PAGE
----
Two questions about the binding energy chart?

  1. Hello I'm a little confused about the binding energy chart and its relevance to nuclei stability.

    1) why is nickel-62 nucleas more stable than iron-58 and iron-56 though they have higher binding energy?

    2) Why is binding energy lower in nuclei with least number of nucleons?
    correct me if I'm wrong, but my understanding is that the less nucleones there is the closer they'd be to the nucleus and therefore the strong nuclear force would be more dominant.
    So wouldn't make sense that nuclei with the least number of nucleons to be harder to split apart, and so have a higher binding energy? I guess that's not the case seeing that they have the lowest binding energy in the chart, but why?
     
  2. jcsd
  3. By the least number of nucleons elements, I meant H isotopes, HE, Li-6 Li-7...etc
     
  4. mfb

    Staff: Mentor

    In which respect is Ni62 "more stable"?
    The iron nuclei might have more binding energy per nucleon, but what about the total binding energy?

    The nucleons are always in the nucleus, as the nucleus is made out of all nucleons. Small nuclei have a large surface relative to the volume, that lowers the binding energy.
     
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  5. in the sense that its nucleones are more tightly bound, and not being able/not needing to decay I guess? I read somewhere on the Internet that it's the most stable nucleas.

    Oh, so the values presented in the binding energy chart are per nucleon NOT the overall binding energy?

    um, not sure I got this. So the nucleus is the entire area that holds the nucleones and not simply just the center point? and elements like Li, H, and helium basically have lower binding energy because they have a smaller nucleas?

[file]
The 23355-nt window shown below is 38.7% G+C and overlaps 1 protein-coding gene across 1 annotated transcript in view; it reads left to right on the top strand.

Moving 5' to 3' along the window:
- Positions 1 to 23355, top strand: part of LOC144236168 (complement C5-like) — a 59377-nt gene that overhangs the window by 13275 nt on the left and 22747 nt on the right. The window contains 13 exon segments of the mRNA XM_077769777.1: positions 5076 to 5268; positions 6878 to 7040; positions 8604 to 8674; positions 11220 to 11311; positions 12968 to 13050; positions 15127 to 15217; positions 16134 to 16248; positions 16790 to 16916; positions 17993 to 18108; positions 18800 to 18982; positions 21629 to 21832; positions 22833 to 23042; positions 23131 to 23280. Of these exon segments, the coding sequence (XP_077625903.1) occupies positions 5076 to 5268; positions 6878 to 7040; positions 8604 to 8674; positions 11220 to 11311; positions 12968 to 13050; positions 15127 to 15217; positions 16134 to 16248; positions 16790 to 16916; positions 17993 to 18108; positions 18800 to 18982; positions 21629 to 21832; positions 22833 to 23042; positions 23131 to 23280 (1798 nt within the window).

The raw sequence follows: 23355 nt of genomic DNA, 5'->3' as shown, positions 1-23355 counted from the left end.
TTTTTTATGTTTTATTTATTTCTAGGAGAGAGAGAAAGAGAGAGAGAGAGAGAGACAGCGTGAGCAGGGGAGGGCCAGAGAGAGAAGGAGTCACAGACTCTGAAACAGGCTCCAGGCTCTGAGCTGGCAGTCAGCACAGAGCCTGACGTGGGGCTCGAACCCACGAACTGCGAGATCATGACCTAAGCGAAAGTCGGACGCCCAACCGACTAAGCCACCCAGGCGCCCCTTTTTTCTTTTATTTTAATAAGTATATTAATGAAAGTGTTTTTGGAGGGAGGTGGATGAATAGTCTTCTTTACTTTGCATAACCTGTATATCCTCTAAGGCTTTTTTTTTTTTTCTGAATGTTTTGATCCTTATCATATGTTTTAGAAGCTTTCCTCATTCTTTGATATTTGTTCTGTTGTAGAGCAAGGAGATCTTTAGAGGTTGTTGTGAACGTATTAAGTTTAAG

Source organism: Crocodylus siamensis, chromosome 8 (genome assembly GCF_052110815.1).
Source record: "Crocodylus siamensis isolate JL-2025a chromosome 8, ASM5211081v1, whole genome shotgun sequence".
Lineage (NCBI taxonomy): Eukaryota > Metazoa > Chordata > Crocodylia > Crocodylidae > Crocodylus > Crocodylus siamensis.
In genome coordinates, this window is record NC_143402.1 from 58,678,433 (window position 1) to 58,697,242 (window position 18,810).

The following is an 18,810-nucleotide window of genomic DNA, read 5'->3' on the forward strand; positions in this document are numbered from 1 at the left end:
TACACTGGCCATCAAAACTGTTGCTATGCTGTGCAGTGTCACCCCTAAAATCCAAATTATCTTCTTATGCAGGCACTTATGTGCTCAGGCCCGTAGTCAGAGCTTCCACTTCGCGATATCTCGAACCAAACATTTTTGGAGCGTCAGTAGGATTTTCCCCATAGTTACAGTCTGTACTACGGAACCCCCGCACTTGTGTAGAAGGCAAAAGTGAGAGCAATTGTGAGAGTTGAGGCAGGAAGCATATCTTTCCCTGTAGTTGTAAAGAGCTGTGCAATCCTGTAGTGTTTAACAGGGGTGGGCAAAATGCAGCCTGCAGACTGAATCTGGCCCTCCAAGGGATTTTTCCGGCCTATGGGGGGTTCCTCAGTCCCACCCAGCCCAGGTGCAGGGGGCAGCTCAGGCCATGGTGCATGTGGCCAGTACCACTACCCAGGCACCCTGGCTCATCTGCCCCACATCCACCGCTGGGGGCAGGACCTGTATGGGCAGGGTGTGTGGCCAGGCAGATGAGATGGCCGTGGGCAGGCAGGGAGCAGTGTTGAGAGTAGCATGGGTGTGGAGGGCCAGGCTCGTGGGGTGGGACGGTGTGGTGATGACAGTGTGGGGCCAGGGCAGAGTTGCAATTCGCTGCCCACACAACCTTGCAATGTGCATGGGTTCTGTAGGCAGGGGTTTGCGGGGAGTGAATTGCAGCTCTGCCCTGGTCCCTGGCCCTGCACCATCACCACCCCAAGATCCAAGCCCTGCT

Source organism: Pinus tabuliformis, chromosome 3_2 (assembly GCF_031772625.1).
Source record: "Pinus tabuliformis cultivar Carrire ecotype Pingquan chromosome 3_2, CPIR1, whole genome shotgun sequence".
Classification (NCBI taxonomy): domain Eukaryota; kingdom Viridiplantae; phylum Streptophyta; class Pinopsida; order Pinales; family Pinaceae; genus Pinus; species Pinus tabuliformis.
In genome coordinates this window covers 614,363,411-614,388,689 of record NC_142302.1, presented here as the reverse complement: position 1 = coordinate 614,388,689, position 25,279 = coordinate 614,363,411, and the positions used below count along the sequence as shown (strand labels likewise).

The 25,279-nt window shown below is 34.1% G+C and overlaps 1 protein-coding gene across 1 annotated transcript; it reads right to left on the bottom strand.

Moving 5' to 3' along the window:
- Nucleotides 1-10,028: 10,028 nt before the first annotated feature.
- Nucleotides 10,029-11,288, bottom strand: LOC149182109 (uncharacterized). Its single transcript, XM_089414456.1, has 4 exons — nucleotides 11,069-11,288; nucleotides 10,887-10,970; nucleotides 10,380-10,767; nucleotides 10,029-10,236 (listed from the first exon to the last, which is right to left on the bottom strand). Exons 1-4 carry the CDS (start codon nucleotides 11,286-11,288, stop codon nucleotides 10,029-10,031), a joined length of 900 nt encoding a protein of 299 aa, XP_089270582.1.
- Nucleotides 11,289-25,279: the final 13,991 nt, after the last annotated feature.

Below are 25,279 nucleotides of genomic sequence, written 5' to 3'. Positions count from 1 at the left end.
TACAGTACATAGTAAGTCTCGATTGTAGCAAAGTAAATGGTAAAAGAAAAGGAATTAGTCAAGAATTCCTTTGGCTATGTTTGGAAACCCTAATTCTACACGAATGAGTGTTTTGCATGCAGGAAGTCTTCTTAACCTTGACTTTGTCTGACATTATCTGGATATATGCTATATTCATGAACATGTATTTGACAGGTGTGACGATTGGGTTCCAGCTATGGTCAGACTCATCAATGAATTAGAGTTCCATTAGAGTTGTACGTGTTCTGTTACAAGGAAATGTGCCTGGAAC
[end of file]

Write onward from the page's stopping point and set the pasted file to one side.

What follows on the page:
okay, but despite their lower binding energy, they're still not even closely radioactive as elements such as Uranium. the reason being their low amount of nucleons right?
    Thanks for your answer.
     
  6. Bill_K

    Bill_K 4,160
    Science Advisor

  7. mfb

    Staff: Mentor

    Right.

    The nucleus is the whole volume where nucleons are present. This volume depends on the nucleus - in general, the volume is roughly proportional to the number of nucleons.

    Uranium is radioactive as emitting nucleons (-> alpha radiation) brings the remaining nucleus closer towards nickel/iron, towards larger binding energies per nucleon.
    The corresponding process for small nuclei would be fusion, not decays. Fusion of small nuclei does indeed release a lot of energy, this is the energy source of stars.
     
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